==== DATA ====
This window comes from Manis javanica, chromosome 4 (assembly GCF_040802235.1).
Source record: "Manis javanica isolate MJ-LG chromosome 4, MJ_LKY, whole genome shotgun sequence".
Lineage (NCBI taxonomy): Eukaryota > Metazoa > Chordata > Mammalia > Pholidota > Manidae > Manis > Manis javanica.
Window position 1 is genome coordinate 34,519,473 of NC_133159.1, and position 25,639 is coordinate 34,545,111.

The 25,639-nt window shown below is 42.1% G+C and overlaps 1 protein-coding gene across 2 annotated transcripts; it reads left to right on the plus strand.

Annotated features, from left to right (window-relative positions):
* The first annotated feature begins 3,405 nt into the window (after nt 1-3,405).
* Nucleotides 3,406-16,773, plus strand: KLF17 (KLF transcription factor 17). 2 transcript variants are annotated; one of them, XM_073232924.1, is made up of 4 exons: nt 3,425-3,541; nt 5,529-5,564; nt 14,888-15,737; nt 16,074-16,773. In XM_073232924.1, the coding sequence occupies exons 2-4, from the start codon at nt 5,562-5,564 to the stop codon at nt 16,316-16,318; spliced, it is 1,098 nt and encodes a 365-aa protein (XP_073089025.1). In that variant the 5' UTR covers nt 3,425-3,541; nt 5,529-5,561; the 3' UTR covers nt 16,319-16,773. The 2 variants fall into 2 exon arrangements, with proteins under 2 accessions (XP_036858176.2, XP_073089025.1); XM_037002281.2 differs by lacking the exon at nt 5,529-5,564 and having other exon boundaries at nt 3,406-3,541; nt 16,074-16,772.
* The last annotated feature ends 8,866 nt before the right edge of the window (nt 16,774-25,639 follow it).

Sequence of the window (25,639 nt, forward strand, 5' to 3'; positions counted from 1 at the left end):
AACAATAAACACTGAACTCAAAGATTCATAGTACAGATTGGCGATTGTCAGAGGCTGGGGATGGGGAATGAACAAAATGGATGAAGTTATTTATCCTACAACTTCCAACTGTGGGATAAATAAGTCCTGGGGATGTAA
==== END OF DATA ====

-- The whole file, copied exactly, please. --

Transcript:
This window comes from Manis javanica, chromosome 4 (assembly GCF_040802235.1).
Source record: "Manis javanica isolate MJ-LG chromosome 4, MJ_LKY, whole genome shotgun sequence".
Lineage (NCBI taxonomy): Eukaryota > Metazoa > Chordata > Mammalia > Pholidota > Manidae > Manis > Manis javanica.
Window position 1 is genome coordinate 34,519,473 of NC_133159.1, and position 25,639 is coordinate 34,545,111.

The 25,639-nt window shown below is 42.1% G+C and overlaps 1 protein-coding gene across 2 annotated transcripts; it reads left to right on the plus strand.

Annotated features, from left to right (window-relative positions):
* The first annotated feature begins 3,405 nt into the window (after nt 1-3,405).
* Nucleotides 3,406-16,773, plus strand: KLF17 (KLF transcription factor 17). 2 transcript variants are annotated; one of them, XM_073232924.1, is made up of 4 exons: nt 3,425-3,541; nt 5,529-5,564; nt 14,888-15,737; nt 16,074-16,773. In XM_073232924.1, the coding sequence occupies exons 2-4, from the start codon at nt 5,562-5,564 to the stop codon at nt 16,316-16,318; spliced, it is 1,098 nt and encodes a 365-aa protein (XP_073089025.1). In that variant the 5' UTR covers nt 3,425-3,541; nt 5,529-5,561; the 3' UTR covers nt 16,319-16,773. The 2 variants fall into 2 exon arrangements, with proteins under 2 accessions (XP_036858176.2, XP_073089025.1); XM_037002281.2 differs by lacking the exon at nt 5,529-5,564 and having other exon boundaries at nt 3,406-3,541; nt 16,074-16,772.
* The last annotated feature ends 8,866 nt before the right edge of the window (nt 16,774-25,639 follow it).

Sequence of the window (25,639 nt, forward strand, 5' to 3'; positions counted from 1 at the left end):
AACAATAAACACTGAACTCAAAGATTCATAGTACAGATTGGCGATTGTCAGAGGCTGGGGATGGGGAATGAACAAAATGGATGAAGTTATTTATCCTACAACTTCCAACTGTGGGATAAATAAGTCCTGGGGATGTAA